Daniela Vilema

Environmental Communicator for Marine Projects

Daniela Vilema works with the local community through outreach and environmental education, focusing mostly on shark conservation. Previously, she was a CDF volunteer and fellow.

She worked with Waorani communities in the Ecuadorian Amazon, supporting their reforestation and aquaculture projects with an environmental education program.

Articles

Galapagos Project Finalist of the Green Latinamerican Awards 2018

Puerto Santa Ana in Guayaquil was the venue for the fifth edition of the event: Latinoamerica Verde Awards (Green Latin America Awards), which each year strive to connect, exhibit and reward...

Underwater Cameras to Study Sharks in the Galapagos Islands

Written in collaboration with: Pelayo Salinas de León. Since 2013, the Charles Darwin Research Station’s shark team, in collaboration with the Galapagos National Park Directorate, ...

A New Shark Educational Exhibit in Progress in the Galapagos Islands

With more than 80,000 visitors annually, the Charles Darwin Research Station (CDRS) is one of the most visited places by tourists in the Galapagos Islands. The Van Straelen Interpretation Cen...

Experience and Fun, a Successful Tool to Learn about Sharks in the Galapagos Islands

The first time we met with our Shark Ambassadors group in 2017 at the Charles Darwin Research Station (CDRS), they looked curious about the activities we were about to develop. I remember asking...

Workshop: Climate Change Priorities for the Galapagos Marine Reserve

The Charles Darwin Foundation (CDF), a non-for-profit research institution that for almost 60 years has been the official scientific advisor to the Ecuadorian government, will be hosti...

Galapagos Shark Ambassadors in Action!

Take motivated students, add the ocean surrounding us, and you have the perfect combination to conduct conservation work. When you are at the beach, have you ever lifted a rock to find out wha...

Changing Perceptions about Sharks in the Galapagos Islands

The most common response when I talk to non-scientists about sharks, is that they are dangerous animals that, among other things, kill people. Actually, sharks are not killers; they are ...

Telling Scientific Stories with National Geographic

Written in collaboration with Paola Diaz-Freire. A National Geographic team arrived in Galapagos for four days to run a Story Telling Bootcamp directed to our staff members and other organisat...

Five New Sub-Species of the Marine Iguana in Galapagos

The Galapagos Marine Iguana is one of the key endemic species that is distributed throughout the archipelago. Recently, a team of European and Latin American scientists led by Dr. Sebas...

The Difficult Flight of Birds in Galapagos

How is a small fruit fly able to affect the finch population? What do the dwarf penguin, the flightless cormorant and the elegant albatross have in common? The life in Galapagos surprises...

The Fourth Mangrove Finch Captive-Rearing Season Begins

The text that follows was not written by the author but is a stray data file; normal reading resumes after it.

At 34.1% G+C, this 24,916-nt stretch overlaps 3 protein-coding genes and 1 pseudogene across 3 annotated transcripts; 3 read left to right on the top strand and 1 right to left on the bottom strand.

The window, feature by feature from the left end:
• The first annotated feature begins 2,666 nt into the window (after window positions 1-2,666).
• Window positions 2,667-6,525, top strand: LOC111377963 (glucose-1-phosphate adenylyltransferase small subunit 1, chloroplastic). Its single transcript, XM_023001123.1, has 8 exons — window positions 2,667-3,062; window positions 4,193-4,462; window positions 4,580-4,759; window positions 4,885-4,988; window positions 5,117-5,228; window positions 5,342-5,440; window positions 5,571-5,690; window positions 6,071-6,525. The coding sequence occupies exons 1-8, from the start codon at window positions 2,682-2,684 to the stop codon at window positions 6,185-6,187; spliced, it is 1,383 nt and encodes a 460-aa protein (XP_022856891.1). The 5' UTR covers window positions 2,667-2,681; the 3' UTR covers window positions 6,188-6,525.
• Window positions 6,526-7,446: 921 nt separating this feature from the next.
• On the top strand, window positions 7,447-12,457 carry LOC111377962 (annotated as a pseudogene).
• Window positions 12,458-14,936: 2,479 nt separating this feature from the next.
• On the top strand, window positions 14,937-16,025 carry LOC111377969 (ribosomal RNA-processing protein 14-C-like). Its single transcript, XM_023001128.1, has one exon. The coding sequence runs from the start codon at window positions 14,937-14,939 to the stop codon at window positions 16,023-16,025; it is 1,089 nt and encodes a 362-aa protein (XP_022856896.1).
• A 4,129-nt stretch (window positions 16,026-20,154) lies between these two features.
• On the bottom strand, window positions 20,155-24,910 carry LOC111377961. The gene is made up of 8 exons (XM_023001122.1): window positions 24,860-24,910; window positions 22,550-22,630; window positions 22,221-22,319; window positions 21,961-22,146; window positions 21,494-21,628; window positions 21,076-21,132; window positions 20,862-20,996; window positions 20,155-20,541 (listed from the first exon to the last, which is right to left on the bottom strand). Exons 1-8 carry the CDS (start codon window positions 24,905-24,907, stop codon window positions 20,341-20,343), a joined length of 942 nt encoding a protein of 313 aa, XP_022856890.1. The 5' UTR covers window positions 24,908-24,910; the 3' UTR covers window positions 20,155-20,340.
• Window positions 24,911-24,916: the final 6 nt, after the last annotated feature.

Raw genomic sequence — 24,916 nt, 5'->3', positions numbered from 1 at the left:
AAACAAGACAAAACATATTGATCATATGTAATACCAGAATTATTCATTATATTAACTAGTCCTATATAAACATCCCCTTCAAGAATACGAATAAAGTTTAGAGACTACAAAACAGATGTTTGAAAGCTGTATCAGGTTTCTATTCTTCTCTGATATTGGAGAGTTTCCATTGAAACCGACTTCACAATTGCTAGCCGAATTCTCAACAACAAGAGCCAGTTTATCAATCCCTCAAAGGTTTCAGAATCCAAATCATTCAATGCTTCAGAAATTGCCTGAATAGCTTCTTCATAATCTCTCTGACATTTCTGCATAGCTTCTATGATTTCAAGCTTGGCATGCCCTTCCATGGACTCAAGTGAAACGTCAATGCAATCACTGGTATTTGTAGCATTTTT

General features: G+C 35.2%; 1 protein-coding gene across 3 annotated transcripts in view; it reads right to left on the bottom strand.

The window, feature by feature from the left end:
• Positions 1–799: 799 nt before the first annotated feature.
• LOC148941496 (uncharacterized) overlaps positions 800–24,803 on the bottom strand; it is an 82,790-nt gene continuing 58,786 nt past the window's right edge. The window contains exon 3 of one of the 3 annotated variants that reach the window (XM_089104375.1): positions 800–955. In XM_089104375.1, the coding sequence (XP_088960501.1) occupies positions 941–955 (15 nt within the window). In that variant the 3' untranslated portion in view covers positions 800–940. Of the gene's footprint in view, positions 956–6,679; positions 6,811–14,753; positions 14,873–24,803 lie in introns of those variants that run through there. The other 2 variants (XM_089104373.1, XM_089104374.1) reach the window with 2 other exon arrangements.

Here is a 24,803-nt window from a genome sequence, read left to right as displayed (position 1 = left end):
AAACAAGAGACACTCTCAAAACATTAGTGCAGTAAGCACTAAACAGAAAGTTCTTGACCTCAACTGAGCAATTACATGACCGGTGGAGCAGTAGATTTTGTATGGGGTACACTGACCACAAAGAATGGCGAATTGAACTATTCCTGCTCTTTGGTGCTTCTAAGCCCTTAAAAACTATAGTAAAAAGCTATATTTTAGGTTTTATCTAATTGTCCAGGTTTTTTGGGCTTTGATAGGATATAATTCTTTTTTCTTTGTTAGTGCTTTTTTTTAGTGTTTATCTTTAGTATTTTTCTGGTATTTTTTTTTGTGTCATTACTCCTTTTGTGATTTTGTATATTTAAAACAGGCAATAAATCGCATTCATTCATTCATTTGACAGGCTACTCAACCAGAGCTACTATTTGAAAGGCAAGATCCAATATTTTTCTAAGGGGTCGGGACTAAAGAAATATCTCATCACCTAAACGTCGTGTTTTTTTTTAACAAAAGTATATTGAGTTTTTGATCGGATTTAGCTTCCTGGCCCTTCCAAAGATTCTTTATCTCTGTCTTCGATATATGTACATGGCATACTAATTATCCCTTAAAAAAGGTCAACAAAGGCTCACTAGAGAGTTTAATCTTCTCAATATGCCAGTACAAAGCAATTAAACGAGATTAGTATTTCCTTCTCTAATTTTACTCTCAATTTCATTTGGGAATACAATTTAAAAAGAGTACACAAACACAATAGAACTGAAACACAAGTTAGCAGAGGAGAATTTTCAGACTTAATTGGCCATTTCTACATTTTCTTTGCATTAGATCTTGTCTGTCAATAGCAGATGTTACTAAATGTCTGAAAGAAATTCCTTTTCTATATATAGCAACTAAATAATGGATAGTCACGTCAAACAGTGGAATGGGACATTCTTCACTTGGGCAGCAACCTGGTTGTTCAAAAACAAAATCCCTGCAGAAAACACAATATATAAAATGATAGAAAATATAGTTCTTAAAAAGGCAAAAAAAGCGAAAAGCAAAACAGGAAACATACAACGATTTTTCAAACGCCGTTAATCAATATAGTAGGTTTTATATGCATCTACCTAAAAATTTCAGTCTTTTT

Climbing equipment, incubators and generators with solar panels are some of the tools that are part of the materials that the mangrove finch conservation project team requires to begin the fo...

Remembering the Story of Lonesome George in the Galapagos Islands

This February 23rd, the Government of Ecuador through the Ministry of the Environment brings back from the Museum of Natural History of New York, the embalmed body of the giant tortoise nativ...

Exploring the Depths of the Galapagos Islands

Written in collaboration with Etienne Rastoin. The coastal waters of the Galapagos archipelago have been of scientific interest for the last 30 years, however, the depths of the Marine Reserve ...

Sharing Environmental Education Experiences in South Africa

During the last year I worked on the education component of the project "The Galapagos Marine Reserve: A Model of Sustainable Coexistence between Humans and Sharks" with the support of the Save...

The “Protect the Fins” Campaign and Its Impact on the Community

We conclude with our campaign Protect the Fins and the Ocean Wins! Demonstrating that humans and sharks can coexist sustainably. After visiting all the schools in the archipelago and perfor...

DiveStat - Getting to Know the Divers in Galapagos

Written in collaboration with Nicolás Moity How many tourists come to Galapagos to dive? Where do these divers come from? Where are most of the sharks, mantas, turtles and other marine specie...

Monitoring Penguins and Cormorants in the West of the Galapagos

Written in collaboration with Gustavo Jiménez-Uzcategui. Galapagos penguins (Spheniscus mendiculus) and non-flying cormorants (Phalacrocorax harrisi) are two endemic species of the Galap...

Learning About Sharks in Galapagos

“Galapagos needs sharks, sharks need Galapagos”. This is the main focus of the environmental education workshops that have been developed for 5th, 6th and 7th graders in all the sch...

Protect the Fins and the Ocean Wins!

Did you know that a shark generates more than 5 million dollars in the span of its entire life in the Galapagos? Or that the Darwin and Wolf Islands host the highest shark biomass on the pla...

The “Charles Darwin Foundation for the Galapagos Islands”, in French “Fondation Charles Darwin pour les îles Galapagos”, Association International sans but lucratif (“AISBL”), has its registered office located at Drève du Pieuré 19, 1160 Brussels, and is registered under the trade registry of Brussels under the number 0409.359.103.

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